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Businesses not filling positions because applicants lack needed skills

Hiring Hoosiers
Jobs stay open as applicants lack needed skills
Posted at 6:07 PM, Dec 10, 2018
and last updated 2019-01-07 11:01:26-05

Hiring Hoosiers is a new initiative from RTV6 that works to connect Hoosiers to employment opportunities, career development resources, training programs and educational paths. In our Hiring Hoosiers reports we are taking a closer look at barriers to employment and things that get in the way of people getting the jobs they need to support themselves and their families. For more information, visit

INDIANAPOLIS — Some of Indiana's jobs that are in the highest demand can't find enough qualified people to fill the positions.

Jim Stone had to start over, after his job at Rexnord that paid $25 an hour was moved to Mexico. The west side Indianapolis ball bearings manufacturer ended production in November 2017.

"Those jobs are getting harder to find," Stone said. "luckily the economy is in an uptick."

Stone says the fear of not finding a job that paid the same or as well led to a dose of depression, stress, and worry.

"The uncertainty you feel like you are being kicked around," he said. "That can make you feel bummed out."

Stone says he leaned on his wife, Diane, to help with the monthly bills while he went to school to try to start over. 

"He was resistant to the idea at first," she said. "I think he was afraid of going that long without making enough money."

Stone signed up with the federal program known as the Trade Adjustment Assistance which provides benefits like paying for training to people whose jobs are moved overseas. Four months of homework and manufacturing coursework at the Lebanon Vincennes campus led him to Mooresville-based Advanced Aero, which restores, repairs, and replaces airplane parts.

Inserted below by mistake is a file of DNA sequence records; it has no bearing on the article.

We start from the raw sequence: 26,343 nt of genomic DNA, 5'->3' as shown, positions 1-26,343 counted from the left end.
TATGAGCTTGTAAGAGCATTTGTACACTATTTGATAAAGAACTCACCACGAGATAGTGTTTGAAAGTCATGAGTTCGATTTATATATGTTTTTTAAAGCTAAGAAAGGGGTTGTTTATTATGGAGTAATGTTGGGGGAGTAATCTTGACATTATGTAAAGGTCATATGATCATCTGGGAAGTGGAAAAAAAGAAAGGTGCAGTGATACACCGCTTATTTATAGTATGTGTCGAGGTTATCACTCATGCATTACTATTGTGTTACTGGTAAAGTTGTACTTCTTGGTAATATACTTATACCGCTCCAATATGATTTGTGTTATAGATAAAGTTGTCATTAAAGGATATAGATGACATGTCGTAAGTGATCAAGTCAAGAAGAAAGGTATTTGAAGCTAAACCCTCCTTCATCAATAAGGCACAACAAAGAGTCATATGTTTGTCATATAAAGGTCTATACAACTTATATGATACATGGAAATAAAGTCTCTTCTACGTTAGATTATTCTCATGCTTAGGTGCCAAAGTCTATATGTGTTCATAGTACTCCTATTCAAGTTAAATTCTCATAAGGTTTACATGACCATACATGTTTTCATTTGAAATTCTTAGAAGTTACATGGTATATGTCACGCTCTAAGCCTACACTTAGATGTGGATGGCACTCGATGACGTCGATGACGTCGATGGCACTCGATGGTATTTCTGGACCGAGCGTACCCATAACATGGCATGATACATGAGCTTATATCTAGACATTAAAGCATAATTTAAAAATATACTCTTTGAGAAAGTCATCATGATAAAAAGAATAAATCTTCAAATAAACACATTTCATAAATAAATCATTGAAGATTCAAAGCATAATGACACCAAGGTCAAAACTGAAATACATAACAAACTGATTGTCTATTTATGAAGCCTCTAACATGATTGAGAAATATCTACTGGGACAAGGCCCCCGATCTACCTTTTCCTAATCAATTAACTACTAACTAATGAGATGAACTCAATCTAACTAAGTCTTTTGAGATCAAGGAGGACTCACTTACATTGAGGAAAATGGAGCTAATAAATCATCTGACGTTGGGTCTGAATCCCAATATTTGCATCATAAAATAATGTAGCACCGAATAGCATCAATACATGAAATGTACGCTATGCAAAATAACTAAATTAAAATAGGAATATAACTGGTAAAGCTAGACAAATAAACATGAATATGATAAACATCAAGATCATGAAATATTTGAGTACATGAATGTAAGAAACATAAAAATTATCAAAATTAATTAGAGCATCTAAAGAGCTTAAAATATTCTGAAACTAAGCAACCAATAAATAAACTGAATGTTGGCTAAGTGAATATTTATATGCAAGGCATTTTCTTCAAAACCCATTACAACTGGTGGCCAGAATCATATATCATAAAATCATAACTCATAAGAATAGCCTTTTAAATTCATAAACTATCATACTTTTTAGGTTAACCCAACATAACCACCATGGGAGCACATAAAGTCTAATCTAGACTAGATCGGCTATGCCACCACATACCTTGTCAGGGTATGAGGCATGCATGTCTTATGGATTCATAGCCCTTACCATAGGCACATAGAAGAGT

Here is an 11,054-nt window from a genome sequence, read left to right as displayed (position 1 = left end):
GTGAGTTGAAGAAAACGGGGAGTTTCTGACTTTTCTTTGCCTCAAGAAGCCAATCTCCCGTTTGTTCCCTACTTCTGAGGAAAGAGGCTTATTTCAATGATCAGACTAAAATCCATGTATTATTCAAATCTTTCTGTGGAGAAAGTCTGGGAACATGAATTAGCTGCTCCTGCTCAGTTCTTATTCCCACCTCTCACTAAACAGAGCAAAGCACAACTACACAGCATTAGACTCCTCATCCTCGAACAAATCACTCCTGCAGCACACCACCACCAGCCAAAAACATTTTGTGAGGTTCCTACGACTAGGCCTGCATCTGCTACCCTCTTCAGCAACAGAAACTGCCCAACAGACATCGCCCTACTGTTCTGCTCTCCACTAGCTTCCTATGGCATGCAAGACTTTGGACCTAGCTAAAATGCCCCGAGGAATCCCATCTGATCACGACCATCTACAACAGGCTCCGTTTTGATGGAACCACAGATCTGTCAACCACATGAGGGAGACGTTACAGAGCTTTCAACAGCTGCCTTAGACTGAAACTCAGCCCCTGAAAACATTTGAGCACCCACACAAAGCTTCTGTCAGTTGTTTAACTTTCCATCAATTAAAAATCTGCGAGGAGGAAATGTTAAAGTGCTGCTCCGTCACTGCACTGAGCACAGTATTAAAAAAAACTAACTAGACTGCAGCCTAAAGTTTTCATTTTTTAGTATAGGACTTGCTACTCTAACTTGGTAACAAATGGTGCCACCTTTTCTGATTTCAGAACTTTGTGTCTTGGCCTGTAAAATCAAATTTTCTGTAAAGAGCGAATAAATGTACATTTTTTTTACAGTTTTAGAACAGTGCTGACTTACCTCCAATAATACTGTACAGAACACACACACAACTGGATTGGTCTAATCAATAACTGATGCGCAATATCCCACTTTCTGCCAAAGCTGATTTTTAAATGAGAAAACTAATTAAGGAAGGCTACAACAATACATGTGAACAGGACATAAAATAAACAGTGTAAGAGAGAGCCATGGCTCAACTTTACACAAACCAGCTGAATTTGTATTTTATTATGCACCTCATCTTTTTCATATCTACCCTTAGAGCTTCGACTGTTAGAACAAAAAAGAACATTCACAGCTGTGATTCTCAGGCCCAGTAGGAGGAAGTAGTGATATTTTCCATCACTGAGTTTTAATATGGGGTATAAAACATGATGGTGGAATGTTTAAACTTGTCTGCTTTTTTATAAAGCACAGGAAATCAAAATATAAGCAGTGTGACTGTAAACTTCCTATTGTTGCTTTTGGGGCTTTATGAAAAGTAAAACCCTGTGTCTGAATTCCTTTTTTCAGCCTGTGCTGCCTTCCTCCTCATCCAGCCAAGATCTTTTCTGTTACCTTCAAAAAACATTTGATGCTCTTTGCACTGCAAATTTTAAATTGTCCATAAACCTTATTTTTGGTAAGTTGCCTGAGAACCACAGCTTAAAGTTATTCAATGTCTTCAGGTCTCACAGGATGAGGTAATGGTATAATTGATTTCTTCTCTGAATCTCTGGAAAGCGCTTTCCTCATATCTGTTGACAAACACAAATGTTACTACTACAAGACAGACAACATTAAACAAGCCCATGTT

The man who worked on F-4 jets as a Marine is back in his world.

"I think a military background in aircraft helped," Stone said.

85,000 is the number of jobs the state says could be filled today. They're mostly in health, advanced manufacturing, IT, Transportation, as well as Building and Construction. Most of the jobs are in manufacturing and IT with pay ranging from $15 to $64 per hour. The problem statewide — is made clear in this recent survey from the Indiana Chamber of Commerce. Of the 700 businesses which responded, more than half chose to leave positions open in the past year because they could not find an applicant with the skills needed.

The entire Chamber survey is at

"It's really critical to have the access to those training programs," Milo Blair said.

Blair is the first cabinet-level secretary in a Governor's administration assigned to focus on policies and programs that will connect people to jobs and training.  

"Having individuals have access to career fields that provide these high wages that support individuals their families and ultimately the dignity that comes from work and success that an individual is able to feel when they're able to accomplish is critical for the people that we are working to serve as well," Blair said.  

To find jobs available in your area, you can go to It's free so beware of having to pay to get a job or job listings.

State grants are available to help people earn certifications or get training for open jobs. 11,000 Hoosiers have already signed up.

You can get more details on that by going to or by calling 866-591-5018.

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